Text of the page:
Non-news business pages caught in Facebook's Australian news purge last week are beginning to return.
On Monday morning, The Courier saw several Ballarat-based community and business pages are now back online.
These include Ballarat Community Health, Commerce Ballarat, Ballarat Football Netball League, St Patrick's College, and the Art Gallery of Ballarat.
However, there are still pages which are blank, including WRISC Family Violence Support, the Ballarat Aquatic and Lifestyle Centre, and business Body and Soul Genesis 24/7 Gym.
In a link shared by Commerce Ballarat to members, any non-news businesses that had their page incorrectly removed should contact Facebook directly before February 25.
"Facebook is conducting a manual review of all impacted pages on February 25," a statement read.
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"If your page hasn't been impacted, be extra careful what you try to share from it.
"For the moment, we'd recommend avoiding links altogether until we can get a clearer picture of the situation going forward."
Body and Soul Genesis owner Mel Tempest said she was happy other organisations had their pages back, but it was disappointing hers was still removed.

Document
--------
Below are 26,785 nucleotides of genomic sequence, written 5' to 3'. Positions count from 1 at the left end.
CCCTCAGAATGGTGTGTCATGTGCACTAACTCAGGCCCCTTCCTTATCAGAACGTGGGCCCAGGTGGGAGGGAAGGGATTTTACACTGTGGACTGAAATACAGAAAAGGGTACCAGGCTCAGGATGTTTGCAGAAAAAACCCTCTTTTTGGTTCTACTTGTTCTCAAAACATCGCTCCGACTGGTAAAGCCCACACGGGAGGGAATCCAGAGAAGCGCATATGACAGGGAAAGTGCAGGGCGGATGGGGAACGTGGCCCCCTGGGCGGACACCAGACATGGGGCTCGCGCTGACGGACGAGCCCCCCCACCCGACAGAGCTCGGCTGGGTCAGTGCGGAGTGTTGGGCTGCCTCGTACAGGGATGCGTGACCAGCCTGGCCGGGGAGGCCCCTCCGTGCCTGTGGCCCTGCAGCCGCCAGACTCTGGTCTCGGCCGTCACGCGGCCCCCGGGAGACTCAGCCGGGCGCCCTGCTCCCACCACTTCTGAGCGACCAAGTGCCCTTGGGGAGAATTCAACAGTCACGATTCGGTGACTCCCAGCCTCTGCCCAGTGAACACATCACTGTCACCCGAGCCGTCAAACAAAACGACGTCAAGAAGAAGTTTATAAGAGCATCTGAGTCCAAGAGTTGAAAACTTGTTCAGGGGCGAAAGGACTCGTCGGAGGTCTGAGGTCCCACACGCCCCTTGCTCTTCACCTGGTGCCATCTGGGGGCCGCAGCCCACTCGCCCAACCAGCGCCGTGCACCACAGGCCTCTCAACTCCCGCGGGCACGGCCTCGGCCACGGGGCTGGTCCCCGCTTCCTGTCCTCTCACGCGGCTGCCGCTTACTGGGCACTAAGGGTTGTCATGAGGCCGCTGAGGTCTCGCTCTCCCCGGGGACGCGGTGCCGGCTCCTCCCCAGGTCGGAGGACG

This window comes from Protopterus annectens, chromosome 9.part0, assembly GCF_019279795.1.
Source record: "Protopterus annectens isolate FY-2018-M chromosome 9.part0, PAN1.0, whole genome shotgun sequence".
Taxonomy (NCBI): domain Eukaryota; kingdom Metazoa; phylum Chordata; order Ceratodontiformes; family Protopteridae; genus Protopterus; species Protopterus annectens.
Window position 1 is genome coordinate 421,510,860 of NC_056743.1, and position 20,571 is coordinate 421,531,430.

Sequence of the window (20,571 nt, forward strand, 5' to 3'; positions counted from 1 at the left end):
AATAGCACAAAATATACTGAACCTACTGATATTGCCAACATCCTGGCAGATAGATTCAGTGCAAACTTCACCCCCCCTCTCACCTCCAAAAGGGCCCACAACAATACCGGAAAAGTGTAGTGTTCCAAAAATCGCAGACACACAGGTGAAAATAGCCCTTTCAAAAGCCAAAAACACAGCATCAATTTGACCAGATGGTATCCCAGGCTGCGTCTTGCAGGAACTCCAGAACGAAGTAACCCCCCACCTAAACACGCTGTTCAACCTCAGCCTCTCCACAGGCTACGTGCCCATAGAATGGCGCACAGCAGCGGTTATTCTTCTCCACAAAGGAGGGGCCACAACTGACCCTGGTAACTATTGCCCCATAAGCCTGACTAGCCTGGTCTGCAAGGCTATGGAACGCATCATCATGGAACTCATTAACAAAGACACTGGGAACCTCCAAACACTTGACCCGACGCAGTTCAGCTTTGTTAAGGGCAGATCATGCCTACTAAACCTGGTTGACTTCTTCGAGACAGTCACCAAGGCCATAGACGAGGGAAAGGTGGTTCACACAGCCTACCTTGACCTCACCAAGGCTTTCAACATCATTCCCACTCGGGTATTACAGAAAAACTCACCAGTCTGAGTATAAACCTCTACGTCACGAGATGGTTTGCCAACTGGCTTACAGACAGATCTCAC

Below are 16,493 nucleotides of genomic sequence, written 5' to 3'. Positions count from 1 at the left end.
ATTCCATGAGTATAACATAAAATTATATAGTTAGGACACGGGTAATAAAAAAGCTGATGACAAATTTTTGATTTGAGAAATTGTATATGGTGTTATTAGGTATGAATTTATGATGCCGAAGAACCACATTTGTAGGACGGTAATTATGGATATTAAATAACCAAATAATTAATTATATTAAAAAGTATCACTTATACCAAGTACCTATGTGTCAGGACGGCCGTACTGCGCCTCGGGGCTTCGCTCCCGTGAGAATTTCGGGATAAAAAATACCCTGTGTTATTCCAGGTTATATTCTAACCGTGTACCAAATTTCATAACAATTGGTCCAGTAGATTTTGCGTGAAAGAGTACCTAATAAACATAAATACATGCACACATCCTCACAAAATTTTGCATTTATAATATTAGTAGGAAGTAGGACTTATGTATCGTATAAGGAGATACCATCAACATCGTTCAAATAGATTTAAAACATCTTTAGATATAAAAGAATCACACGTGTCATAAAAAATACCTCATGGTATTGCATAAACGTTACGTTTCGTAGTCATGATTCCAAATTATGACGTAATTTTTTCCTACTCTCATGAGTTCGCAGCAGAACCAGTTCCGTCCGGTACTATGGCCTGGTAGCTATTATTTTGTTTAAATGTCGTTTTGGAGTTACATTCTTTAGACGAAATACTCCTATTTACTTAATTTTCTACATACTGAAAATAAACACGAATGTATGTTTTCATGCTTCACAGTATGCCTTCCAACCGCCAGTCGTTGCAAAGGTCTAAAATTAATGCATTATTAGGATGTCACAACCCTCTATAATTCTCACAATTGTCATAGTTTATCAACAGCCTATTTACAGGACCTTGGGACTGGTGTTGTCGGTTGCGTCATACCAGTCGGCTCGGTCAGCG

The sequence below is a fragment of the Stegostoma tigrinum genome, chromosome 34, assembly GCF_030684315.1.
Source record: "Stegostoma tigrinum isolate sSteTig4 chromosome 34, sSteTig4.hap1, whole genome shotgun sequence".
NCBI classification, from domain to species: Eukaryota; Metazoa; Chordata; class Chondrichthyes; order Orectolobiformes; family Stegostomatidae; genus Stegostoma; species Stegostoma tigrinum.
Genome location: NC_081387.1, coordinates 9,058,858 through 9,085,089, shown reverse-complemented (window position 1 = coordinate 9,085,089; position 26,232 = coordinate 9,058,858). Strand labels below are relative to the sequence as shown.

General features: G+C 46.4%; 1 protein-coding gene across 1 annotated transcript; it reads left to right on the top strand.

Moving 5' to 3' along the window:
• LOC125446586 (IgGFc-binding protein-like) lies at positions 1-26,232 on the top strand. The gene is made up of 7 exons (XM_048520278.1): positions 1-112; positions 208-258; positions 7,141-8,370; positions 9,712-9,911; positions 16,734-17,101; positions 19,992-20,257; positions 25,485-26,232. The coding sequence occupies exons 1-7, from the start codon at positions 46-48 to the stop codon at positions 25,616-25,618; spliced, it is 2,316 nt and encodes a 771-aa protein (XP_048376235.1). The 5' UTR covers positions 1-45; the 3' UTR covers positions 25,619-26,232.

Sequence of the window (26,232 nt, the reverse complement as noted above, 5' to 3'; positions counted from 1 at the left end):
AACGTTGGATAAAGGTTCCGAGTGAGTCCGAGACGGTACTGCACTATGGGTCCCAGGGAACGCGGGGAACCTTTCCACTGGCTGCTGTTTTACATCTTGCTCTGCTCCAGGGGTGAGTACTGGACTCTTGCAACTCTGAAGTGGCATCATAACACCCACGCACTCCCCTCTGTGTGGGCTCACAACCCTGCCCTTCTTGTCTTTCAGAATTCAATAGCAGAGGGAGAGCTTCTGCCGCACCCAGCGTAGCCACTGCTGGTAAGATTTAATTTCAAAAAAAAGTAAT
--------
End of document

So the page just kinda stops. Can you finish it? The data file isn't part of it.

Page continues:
"We've spoken to Facebook three times over the weekend," she said.
"It is disappointing, especially when you hear others have got theirs back, but what I'm happy about is the support the Ballarat community has given our club - we sent out texts, asking for support on Instagram and Twitter, and people replied back saying they're now going to boycott Facebook because of moves they made, because of our club and other businesses across Australia.
"I'm disappointed in Scott Morrison for not taking the problem more seriously after Australia has been in some devastating situations this year - obviously he doesn't understand social media and the importance for business and people's lives, he obviously thinks it's a place where young people hang out and post selfies, and it's a lot more to a lot of people."
Facebook chose to remove all news business pages on Thursday morning as negotiations between the American company and the Australian government broke down over paying for news content.
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The federal government proposed a new code of conduct where tech giants would be forced Australian news businesses for news content shared on their platforms.
Google, which has a different business model to Facebook, has agreed to several multi-million dollar deals with Australian news businesses, including ACM, publisher of The Courier.
Facebook said the proposed legislation, which still needs to pass the Senate, fundamentally misunderstood its business.
Commerce Ballarat has been contacted for comment.
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